The Utah Department of Environmental Quality lists Salt Lake, Davis, Weber, Utah, Box Elder and Tooele counties as all currently in violation of the new 2008 federal 8-hour ozone standard announced Wednesday by the Environmental Protection Agency.
"We're going to have to figure out how we're going to meet the new standard," said state DEQ director Cheryl Heying. "My experience is the standards get tighter and we continue to meet them.
"We do it," she added. "It's a new standard. We will work and figure out a way to do it and move forward."
By 2010 the EPA will begin designating non-attainment areas. That gives states three years to write implementation plans. Counties in violation of the new ozone standard could end up losing federal highway funds.
"That's the way they get our attention," Heying said. "But we never get to that point because we take it seriously."
Revised for the first time in over 10 years at 75 parts per billion, down from the 80 ppb old standard, the EPA estimates there are 345 monitored counties across the country that would violate the new standard. Based on data the EPA used from 2004-2006 monitoring, Washington County would also be in violation of the new ozone standard.
EPA Administrator Stephen L. Johnson said in a statement that the nation's air is cleaner today than a generation ago.
"By meeting the requirement of the Clean Air Act and strengthening the national standard for ozone, EPA is keeping our clean air progress moving forward," he said. By signing off on the new standard, Johnson said the Clean Air Act must be modernized and overhauled to turn "paper promises" into cleaner air. The EPA claims a 21 percent drop in ozone levels nationwide since 1980.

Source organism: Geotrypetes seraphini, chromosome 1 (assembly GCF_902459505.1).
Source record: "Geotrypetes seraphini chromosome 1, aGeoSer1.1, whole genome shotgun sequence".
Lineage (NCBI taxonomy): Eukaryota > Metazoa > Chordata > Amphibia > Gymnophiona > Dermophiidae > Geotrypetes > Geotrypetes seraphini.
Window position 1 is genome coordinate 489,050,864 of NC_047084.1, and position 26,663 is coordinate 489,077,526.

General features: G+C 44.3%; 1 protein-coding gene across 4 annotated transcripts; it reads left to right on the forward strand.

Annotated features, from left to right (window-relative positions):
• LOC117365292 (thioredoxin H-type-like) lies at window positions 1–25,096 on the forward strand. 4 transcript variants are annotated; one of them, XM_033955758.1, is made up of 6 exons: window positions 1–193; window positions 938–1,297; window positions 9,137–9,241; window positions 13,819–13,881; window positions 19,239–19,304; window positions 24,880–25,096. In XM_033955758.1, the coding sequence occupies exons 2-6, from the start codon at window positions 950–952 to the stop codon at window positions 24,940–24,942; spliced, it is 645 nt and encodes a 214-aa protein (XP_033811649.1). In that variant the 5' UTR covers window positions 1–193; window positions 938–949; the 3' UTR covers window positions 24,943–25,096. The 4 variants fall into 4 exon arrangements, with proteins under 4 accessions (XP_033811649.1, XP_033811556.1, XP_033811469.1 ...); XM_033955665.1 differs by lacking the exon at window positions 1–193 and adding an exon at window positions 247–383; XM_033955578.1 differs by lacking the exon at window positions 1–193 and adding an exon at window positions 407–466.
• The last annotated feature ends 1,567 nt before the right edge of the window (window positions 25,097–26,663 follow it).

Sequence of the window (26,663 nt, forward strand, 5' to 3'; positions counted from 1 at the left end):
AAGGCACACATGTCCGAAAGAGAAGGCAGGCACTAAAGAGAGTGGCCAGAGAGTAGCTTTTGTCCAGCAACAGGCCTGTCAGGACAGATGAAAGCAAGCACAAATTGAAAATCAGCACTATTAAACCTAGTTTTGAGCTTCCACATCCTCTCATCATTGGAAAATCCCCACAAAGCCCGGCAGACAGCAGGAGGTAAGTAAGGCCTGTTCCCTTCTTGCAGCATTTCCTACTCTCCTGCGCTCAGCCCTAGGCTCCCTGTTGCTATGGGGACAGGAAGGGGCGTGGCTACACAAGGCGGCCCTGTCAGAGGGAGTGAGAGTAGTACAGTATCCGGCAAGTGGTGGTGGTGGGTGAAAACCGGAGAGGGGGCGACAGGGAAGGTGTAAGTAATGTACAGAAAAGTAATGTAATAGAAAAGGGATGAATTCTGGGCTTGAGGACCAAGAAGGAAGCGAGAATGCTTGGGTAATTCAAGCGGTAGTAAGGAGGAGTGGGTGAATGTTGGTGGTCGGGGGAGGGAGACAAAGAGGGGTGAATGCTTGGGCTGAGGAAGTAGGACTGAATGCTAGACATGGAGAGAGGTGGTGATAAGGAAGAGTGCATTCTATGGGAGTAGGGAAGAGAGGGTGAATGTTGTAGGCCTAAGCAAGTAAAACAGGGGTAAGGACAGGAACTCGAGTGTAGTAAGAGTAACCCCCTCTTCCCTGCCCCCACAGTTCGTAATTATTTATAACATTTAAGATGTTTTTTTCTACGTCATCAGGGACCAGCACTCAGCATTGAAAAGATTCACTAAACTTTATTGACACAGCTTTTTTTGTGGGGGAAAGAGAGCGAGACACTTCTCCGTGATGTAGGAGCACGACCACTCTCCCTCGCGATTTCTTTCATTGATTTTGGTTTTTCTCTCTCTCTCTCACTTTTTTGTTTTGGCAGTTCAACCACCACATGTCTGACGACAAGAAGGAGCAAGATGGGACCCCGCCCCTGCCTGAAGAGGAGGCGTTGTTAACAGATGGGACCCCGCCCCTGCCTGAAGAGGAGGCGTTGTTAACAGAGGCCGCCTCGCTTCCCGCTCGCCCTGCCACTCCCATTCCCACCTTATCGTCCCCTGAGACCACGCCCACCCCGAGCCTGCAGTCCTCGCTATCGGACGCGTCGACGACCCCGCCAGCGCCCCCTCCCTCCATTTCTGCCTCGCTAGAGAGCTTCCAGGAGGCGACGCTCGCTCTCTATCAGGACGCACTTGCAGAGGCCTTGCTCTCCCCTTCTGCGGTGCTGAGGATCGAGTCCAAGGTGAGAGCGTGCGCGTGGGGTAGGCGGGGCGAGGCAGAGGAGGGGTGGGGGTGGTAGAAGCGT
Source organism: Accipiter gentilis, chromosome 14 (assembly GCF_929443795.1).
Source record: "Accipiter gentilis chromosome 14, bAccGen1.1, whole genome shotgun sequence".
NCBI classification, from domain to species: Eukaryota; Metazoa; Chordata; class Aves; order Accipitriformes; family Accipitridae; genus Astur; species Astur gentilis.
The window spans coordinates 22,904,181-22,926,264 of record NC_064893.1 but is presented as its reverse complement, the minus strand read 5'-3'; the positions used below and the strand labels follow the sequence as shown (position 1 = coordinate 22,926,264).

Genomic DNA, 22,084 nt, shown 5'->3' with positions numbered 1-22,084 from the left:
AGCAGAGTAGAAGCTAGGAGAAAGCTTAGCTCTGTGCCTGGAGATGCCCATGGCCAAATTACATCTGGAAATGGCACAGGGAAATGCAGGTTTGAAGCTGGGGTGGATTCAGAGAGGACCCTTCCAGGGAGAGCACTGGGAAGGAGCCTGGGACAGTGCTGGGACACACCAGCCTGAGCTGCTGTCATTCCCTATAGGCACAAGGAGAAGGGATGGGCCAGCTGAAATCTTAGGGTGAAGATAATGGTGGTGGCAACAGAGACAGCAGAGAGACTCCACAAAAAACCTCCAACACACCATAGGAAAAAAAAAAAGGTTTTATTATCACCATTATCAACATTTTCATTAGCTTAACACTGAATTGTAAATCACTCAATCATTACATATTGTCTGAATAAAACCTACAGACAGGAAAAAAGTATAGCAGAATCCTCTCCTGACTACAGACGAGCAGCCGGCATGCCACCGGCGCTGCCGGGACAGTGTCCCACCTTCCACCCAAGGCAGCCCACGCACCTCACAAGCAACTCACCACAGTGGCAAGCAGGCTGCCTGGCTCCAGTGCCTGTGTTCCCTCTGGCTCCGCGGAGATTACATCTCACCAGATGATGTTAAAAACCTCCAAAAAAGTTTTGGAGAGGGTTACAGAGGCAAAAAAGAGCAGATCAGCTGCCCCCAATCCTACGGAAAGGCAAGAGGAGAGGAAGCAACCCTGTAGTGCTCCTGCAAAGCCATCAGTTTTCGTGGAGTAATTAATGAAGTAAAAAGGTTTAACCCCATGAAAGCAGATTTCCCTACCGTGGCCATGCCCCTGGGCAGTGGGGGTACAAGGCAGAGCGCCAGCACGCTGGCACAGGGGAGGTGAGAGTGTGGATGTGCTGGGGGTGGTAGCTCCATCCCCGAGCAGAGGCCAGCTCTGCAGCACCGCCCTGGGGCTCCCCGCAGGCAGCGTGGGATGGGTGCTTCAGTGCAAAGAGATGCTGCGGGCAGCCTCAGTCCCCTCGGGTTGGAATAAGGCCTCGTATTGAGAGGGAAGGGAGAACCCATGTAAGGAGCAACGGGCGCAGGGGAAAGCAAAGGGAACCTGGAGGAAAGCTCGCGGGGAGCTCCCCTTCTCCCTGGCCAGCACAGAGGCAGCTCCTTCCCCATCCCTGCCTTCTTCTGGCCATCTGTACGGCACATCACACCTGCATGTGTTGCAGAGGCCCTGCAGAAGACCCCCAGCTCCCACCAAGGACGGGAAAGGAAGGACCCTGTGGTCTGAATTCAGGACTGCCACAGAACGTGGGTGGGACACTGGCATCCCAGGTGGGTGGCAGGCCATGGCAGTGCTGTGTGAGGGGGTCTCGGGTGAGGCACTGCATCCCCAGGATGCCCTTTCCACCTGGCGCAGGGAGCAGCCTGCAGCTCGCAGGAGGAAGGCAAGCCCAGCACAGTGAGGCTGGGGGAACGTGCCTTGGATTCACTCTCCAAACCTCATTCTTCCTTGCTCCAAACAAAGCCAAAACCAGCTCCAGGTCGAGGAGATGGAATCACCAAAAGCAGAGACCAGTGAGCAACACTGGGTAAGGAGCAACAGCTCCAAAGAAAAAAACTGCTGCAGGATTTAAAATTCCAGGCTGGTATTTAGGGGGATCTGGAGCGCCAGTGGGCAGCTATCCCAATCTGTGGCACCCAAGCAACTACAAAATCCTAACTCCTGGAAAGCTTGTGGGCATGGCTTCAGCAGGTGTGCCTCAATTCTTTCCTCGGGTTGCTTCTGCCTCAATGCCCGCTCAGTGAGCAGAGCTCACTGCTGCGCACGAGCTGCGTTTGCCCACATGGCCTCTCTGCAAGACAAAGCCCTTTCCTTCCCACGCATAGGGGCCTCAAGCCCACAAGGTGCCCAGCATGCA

Prior to the new standard being set, the 2008 Utah Legislature had already appropriated $2 million to help meet air quality regulations. Heying said the extra money, in part, came in anticipation of the EPA's new standard, which the EPA calls its most stringent 8-hour standard ever for ozone.
Ozone pollution can result from a variety of sources. In Salt Lake County half of the culprit is people driving their cars, Heying said. The rest tends to come mostly from industry. The EPA states that ground-level ozone forms when emissions of nitrogen oxides and volatile organic compounds "cook" in the sun. Power plants, vehicle exhaust, industry, chemical solvents and gasoline vapors are all to blame.
Most at risk developing health problems associated with ozone pollution are people with asthma and lung diseases or children and those who spend lots of time outdoors in the summer when ozone levels tend to be at their highest.
The simple act of filling up a car with gasoline on a hot summer day can add to ozone levels with emissions that escape at the pump while refueling, which is why Heying recommends that people fill up at night on hot days. Cars, gasoline and diesel fuel and even lawnmowers are all getting cleaner, she added. Heying said mowing your lawn late in the day in summer or on cooler days will also help keep ozone levels low.
School districts in Utah have been tweaking buses to run cleaner while some schools have or will be implementing no-idling rules while buses pick up and drop off students. State DEQ officials also point out that Gov. Jon Huntsman Jr. has made it one of his top priorities to improve air quality while at the same time some state office buildings now have more energy-efficient policies.
"All of these things are happening," she said. "We should see a reduction in pollution from these things."
Whether certain counties in Utah will come into compliance by 2010 based on efforts already underway to reduce ozone is "crystal-balling it," Heying said. She added there is no cost estimate yet on how the new standard may impact industrial contributors to ozone.The EPA estimates it will collectively cost states between $7.6 billion and $8.5 billion to implement plans that will get counties in compliance with the new standard. The savings, however, in health care costs as a result of cleaner air could be as high as $19 billion, the EPA estimates. The EPA based changing the ozone standard on over 1,700 peer-reviewed scientific studies, five public hearings and about 90,000 written comments.